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James Carthew: ScotGems’ soft start needs explanation

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James Carthew: ScotGems’ soft start needs explanation

It has been a busy year for new issues and we still might see a few more make it over the finish line before Christmas. Although property in various forms has been popular, we have also witnessed a few equity trust launches get off the ground. 

Jupiter Emerging & Frontier Income (JEFI) raised £90 million and has continued to expand, Aberforth Split Level Income (ASIT) raised £237 million from investors rolling over from the winding up of Aberforth Geared Income Trust and Downing Strategic Micro-Cap (DSM) raised £56 million for smaller company investor Judith MacKenzie in May.

Global smaller companies trust ScotGems (SGEM) was the smallest of the debutants, just exceeding its £50 million minimum fund raising target at its launch in June.

Managed by Ashish Swarup and Tom Allen at Stewart Investors in Edinburgh, ScotGems invests in the best companies they can find across the world with a market value under $2.5 billion (£1.9 billion). It aims to provide long-term capital growth but – like other trusts in the Stewarts stable – emphasises preserving investors’ capital as much as expanding it.

Unfortunately, ScotGems has got off to a weak start. With its launch expenses capped at 1% ScotGems started life with a net asset value (NAV) of 99p per share but has seen this dip to 96.8p. The share price ended last week at 92p, a 4.4% discount to NAV and featured in the 'cheap trusts' table in 'Investment Trust Watch' on Friday.

ScotGems’ 2.2p NAV fall is notable given that, according to its latest factsheet, at the end of September it had invested less than a quarter of its money and held 76% cash. By contrast, its handful of rivals have reported modest but positive NAV gains of 3.5% on average in the past six months.

ScotGems is trying to build a concentrated portfolio of 20-30 stocks with a maximum position size of 15%. It can go anywhere in the world and there are no restrictions on geographic or sector weightings. In practice though, the managers say Asia Pacific (excluding Japan) and emerging markets will be favoured because they offer superior long-term growth prospects. The composition of stock market indices are not taken into account when selecting stocks.

The other defining characteristic of the portfolio is the focus on choosing companies ‘controlled and run by responsible stewards and effective management’. What this means is the managers want companies with good corporate governance; management teams they like and trust; and a track record of treating customers, employees and suppliers fairly. This conservative, sustainable investing style is shared with other funds in the group including Pacific Assets (PAC) investment trust.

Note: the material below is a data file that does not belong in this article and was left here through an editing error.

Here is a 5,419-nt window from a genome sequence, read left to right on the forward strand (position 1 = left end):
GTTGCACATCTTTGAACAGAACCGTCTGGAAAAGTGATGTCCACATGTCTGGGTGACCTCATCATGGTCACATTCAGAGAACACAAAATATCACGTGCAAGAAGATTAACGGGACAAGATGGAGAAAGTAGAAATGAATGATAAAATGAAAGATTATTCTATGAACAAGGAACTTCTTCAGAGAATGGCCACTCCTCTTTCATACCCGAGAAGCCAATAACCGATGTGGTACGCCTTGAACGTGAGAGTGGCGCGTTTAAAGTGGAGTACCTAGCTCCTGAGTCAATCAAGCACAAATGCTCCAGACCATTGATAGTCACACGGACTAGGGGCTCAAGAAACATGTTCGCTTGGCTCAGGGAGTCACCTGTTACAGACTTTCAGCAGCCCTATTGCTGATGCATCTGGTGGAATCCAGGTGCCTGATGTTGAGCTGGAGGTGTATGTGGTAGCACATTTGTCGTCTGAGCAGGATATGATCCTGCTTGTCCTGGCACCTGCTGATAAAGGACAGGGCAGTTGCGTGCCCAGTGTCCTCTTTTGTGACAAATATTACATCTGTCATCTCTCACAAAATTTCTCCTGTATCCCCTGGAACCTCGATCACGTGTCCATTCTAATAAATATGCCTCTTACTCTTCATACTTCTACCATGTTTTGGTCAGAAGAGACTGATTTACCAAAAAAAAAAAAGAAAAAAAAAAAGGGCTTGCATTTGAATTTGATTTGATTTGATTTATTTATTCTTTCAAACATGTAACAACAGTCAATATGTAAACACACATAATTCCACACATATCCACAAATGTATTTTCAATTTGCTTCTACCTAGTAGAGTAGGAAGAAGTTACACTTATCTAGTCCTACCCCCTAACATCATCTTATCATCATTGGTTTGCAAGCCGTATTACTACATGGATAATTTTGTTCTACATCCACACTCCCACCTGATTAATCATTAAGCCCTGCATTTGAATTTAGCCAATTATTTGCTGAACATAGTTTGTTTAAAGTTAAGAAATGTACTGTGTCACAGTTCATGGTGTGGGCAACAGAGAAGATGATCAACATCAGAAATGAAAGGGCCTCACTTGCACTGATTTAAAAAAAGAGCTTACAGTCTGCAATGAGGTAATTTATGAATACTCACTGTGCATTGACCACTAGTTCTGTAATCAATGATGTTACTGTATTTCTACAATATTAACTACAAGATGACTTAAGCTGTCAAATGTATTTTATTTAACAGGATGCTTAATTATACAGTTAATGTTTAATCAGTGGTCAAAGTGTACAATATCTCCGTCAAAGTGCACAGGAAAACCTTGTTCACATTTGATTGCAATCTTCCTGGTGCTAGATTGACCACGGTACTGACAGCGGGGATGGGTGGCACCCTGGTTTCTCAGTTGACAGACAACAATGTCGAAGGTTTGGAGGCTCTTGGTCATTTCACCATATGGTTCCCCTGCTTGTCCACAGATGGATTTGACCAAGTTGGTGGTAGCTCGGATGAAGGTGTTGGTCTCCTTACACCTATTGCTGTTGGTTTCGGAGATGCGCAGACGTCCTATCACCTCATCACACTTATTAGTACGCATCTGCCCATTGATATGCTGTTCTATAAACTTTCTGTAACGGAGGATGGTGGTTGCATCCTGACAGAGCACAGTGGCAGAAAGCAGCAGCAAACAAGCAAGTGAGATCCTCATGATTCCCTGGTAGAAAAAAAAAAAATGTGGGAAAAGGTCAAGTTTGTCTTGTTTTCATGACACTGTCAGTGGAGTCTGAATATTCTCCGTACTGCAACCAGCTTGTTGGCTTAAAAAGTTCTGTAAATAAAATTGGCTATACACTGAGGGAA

I’m an investor in Pacific Assets. It has a decent long-term track record but over the past year its performance has trailed its rivals with a widening discount undermining shareholder returns. The current market conditions do not seem to suit the stewardship approach. In Asia, tech stocks have driven stock markets and, since growth forecasts in China have perked up, investors have become less risk averse.

ScotGems’ investment process stresses the importance of not overpaying for investments and it could be that the rapidly rising market is discouraging the managers from committing capital. Stewart Investors are long-term investors with a three- to five-year time horizon and an absolute return mindset, they are unlikely to feel pressured to get the issue proceeds invested in a hurry. The prospectus actually gives them a year from the issue date to reach full investment.

Nevertheless, some explanation for ScotGems’ recent weak NAV would be useful. The fact sheet I mentioned contains no update from the managers at all.

In the medium term, the biggest challenge ScotGems faces is probably its small size. F&C Global Smaller Companies (FCS) fund has a market value of £800 million, while Edinburgh Worldwide (EWI) has £346m. The Harwood Capital managed Oryx International Growth (OIG) and North Atlantic Smaller Companies (NAS) stand at £129 million and £489 million respectively.

Its smaller size makes ScotGems shares less liquid to trade and relatively expensive. At launch Stewart Investors agreed to cap the trust’s annual ongoing charges at 1.5%, which is good but still leaves it quite a bit more costly than FCS and EWI which charge 0.61% and 0.92% respectively.

James Carthew is a director at Marten & Co, the investment research company that also operates the Quoted Data website for private investors. The views expressed in this article are his and do not constitute investment advice.


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